Facebook vs. Google ads
When we decided to start promoting our data mining solution on the web, we experimented with Facebook’s and Google’s ad programs. Google offers a pay-per-click (PPC) model, where advertisers bid on search keywords, with some geographic and demographic preferences allowed. Facebook offers both a pay-per-click (PPC) and a pay-per-impression (PPM) model, where advertisers bid for an audience defined by location, age, workplace, and interests.
We found several articles claiming that conversion rates are much lower using Facebook ads. This makes sense: on Facebook, distracted users stumble on ads and click on them when bored. But using Google ads, users entered specific keywords and are actively looking for something. Still, we feel that Facebook advertising makes more sense for us. Here is why:
1. Some audiences are hard to reach:
One of our target group is data mining experts. Because they are experts in their field, they are extremely unlikely to search for “data mining” on Google. Rather, these experts are more likely to search for specific keywords (ex: “direct hashing and pruning association mining”), which are difficult to identify. Only Facebook, with its interest-based targetting, gives us an opportunity to reach this type of audience.
2. CPM ads can be cheaper and bolder:
Again, Facebook lets advertisers choose between CPC and CPM ads, while Google only offers CPC ads. But using well-designed ads, it is possible to leverage the CPM option to achieve a much lower cost per click than using CPC bidding. Another problem with the CPC model is that each unwanted click costs you money. As a result, CPC ads tend to be overly protective, while CPM ads can afford to be a lot more creative. Using CPM, one pays for impressions (not clicks), making semi-qualified clicks quite acceptable.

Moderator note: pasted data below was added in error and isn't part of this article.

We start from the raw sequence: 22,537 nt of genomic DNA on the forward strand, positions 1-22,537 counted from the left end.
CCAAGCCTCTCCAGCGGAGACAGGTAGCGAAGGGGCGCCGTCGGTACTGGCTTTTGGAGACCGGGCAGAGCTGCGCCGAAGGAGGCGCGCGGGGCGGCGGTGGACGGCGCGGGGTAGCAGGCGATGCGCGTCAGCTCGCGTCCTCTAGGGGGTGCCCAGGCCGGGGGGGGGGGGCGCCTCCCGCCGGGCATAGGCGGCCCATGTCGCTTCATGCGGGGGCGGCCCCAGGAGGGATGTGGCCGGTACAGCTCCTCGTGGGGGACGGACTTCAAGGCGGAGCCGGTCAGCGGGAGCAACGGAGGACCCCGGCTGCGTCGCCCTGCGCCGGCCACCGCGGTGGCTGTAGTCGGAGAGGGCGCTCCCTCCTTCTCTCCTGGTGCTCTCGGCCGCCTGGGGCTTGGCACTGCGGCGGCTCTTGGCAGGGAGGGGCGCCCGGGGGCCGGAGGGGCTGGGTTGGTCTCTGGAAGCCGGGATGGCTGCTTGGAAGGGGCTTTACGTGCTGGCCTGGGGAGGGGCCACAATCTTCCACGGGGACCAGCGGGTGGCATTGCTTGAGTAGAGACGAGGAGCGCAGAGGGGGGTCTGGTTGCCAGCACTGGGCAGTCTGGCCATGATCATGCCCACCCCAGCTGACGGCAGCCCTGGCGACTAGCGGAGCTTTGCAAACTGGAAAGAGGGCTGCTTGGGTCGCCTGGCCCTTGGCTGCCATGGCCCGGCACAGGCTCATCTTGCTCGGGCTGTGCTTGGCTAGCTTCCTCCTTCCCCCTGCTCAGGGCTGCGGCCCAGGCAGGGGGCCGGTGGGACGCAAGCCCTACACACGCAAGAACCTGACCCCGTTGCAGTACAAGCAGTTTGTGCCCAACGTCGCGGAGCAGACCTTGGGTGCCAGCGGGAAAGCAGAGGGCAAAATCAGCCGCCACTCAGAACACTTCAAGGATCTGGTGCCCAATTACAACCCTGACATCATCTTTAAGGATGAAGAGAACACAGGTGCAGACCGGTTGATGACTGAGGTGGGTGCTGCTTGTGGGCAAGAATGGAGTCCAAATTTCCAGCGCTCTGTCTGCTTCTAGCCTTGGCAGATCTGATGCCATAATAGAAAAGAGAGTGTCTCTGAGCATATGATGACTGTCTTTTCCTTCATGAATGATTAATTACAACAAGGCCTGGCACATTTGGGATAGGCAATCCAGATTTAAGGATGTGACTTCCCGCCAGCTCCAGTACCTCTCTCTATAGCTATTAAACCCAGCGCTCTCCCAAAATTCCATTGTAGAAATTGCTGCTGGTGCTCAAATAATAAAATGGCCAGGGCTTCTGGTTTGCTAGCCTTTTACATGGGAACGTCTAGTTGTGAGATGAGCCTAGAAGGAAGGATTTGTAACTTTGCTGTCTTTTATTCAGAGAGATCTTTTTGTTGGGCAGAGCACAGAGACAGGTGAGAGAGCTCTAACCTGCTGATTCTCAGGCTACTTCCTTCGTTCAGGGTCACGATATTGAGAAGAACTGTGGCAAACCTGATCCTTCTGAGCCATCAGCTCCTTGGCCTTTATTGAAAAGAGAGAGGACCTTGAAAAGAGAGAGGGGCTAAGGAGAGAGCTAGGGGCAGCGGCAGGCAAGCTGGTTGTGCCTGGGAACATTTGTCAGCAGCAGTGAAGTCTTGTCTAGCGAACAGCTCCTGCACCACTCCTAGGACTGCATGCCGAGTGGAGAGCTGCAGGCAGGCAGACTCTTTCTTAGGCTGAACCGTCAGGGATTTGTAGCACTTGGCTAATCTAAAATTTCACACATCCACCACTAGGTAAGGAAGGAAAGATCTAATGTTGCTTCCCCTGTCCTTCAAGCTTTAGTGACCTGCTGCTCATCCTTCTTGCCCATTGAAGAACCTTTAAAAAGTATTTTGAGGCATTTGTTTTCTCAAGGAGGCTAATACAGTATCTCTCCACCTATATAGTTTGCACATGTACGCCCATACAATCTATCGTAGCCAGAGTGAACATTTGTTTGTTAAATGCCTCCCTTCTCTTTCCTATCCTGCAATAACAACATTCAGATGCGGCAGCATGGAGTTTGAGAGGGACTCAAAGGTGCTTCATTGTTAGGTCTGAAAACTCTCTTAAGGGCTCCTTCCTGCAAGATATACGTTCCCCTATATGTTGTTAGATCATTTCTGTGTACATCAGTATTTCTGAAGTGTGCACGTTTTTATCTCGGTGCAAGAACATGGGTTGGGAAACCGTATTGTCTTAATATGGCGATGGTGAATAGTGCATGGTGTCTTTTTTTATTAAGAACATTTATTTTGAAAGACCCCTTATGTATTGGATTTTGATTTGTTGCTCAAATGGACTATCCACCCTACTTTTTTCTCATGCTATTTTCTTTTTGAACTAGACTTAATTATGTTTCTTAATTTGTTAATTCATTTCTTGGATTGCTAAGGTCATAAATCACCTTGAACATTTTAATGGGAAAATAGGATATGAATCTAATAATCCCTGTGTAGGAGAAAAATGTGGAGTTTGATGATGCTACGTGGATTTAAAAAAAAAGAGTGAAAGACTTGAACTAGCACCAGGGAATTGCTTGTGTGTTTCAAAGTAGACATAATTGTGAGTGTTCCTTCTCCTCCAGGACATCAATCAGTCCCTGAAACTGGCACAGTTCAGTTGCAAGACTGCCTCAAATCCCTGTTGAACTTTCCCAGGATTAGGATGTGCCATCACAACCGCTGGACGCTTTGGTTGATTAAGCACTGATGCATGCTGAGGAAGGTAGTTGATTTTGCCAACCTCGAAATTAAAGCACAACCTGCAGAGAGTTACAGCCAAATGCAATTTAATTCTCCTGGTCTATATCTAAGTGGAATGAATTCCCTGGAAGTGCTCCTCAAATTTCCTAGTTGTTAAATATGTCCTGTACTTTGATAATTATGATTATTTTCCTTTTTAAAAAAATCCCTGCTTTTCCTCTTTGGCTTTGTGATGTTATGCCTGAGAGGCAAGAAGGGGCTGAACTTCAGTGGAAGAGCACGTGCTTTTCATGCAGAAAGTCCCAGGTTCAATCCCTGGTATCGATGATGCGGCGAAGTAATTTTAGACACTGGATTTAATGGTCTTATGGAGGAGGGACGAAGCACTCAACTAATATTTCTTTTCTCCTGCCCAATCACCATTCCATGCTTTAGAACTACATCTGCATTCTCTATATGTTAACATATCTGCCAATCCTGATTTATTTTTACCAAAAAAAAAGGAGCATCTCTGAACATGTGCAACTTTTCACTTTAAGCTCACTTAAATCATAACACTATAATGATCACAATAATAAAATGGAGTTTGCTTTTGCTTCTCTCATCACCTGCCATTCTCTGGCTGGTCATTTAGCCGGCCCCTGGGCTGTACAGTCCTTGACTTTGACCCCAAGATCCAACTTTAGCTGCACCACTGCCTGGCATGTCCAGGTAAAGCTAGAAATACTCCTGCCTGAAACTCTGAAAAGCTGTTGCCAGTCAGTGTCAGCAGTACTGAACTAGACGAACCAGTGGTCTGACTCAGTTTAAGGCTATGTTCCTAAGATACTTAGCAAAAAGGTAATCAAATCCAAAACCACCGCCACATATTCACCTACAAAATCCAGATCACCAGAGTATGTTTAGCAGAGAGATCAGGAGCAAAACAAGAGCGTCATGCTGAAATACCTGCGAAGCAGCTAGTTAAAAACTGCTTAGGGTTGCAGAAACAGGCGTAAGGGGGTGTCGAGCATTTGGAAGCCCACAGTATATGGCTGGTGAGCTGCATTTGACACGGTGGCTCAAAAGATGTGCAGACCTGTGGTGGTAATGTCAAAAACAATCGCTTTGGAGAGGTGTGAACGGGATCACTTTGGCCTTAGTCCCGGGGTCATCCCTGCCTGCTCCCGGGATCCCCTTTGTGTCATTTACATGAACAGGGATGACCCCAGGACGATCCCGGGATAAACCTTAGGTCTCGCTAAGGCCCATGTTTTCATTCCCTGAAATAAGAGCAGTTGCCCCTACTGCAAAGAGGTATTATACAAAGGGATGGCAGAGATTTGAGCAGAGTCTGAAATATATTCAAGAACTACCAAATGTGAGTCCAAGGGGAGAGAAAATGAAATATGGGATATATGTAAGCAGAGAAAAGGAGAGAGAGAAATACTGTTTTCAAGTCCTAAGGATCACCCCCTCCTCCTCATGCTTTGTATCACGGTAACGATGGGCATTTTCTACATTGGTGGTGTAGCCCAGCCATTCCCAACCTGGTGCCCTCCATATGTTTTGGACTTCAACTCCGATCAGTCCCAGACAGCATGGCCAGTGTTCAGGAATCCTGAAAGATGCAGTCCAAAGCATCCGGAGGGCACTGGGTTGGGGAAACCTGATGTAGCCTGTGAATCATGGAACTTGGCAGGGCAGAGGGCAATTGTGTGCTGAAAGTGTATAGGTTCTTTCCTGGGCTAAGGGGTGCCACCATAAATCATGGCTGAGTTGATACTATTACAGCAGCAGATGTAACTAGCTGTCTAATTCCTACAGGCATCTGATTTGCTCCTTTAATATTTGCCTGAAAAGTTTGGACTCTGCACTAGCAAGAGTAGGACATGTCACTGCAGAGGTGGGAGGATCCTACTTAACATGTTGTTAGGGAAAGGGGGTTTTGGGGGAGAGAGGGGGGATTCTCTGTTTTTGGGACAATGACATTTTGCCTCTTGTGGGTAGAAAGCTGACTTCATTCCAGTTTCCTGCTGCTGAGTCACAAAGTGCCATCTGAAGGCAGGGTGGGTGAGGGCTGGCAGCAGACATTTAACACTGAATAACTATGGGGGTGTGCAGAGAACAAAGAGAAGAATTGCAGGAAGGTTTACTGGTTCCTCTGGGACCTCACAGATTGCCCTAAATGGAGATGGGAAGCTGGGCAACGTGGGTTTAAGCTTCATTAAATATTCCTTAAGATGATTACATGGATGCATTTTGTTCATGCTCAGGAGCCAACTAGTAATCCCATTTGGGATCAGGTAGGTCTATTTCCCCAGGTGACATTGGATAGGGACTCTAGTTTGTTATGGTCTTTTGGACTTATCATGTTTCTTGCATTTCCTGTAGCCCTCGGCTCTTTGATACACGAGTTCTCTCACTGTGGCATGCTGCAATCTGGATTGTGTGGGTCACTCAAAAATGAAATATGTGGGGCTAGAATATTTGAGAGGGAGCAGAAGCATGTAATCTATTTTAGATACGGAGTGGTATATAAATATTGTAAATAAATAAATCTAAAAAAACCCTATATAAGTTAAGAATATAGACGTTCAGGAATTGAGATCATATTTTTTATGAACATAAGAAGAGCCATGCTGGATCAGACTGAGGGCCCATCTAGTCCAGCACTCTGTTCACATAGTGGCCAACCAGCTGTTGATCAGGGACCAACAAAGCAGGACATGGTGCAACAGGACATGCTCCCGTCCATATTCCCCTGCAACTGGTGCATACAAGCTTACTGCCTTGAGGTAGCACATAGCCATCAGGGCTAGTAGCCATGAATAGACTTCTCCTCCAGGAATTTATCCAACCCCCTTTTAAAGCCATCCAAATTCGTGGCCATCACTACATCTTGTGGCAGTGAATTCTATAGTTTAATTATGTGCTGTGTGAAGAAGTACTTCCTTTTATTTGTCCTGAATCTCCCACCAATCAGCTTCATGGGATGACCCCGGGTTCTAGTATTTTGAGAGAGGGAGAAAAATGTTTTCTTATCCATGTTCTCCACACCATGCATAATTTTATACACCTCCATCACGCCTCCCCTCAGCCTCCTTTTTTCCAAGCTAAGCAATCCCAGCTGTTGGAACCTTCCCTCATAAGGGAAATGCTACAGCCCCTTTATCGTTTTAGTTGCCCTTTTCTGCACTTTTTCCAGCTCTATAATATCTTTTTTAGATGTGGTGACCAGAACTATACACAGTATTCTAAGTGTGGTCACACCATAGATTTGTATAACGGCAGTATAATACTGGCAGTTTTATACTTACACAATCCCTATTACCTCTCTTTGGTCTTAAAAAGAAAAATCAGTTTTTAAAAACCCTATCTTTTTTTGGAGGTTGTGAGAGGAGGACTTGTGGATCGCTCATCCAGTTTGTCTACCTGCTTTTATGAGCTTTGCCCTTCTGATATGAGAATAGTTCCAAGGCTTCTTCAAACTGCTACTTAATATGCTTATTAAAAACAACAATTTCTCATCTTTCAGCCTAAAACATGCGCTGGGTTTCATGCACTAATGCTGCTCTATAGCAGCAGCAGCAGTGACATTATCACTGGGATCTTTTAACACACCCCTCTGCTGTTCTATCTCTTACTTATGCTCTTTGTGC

3. Less competiton is a good thing:
Facebook’s ad network is no longer unchartered territory, but it remains less crowded than Google’s. While many Business-to-Consumer (B2C) companies have been quick to adopt social networks (ex: Wall-Mart has several hundred thousand followers on Facebook), Business-to-Business (B2B) companies have moved a lot more slowly. So far, we haven’t found any major data mining company with a significant presence on Facebook, and less competition is definitely a good thing when you’re small.
4. Fraud can be a serious problem:
With the CPC model, there is an obvious incentive for fraudsters to click on your ad and receive a check from Google. In our case, it took us only a few days before we identified suspicious click activity from Brazil. In addition, because of Google’s huge partner network, it is difficult to understand which web sites will display you ads (ex: landing pages, porn sites, etc.). Google’s ad program lets advertisers manually configure a white list of approved websites, but this is cumbersome. Because Facebook allows advertisers to use a CPM model, and because ads are directly delivered to facebook users (not obscure web sites), fraud is a lot lower.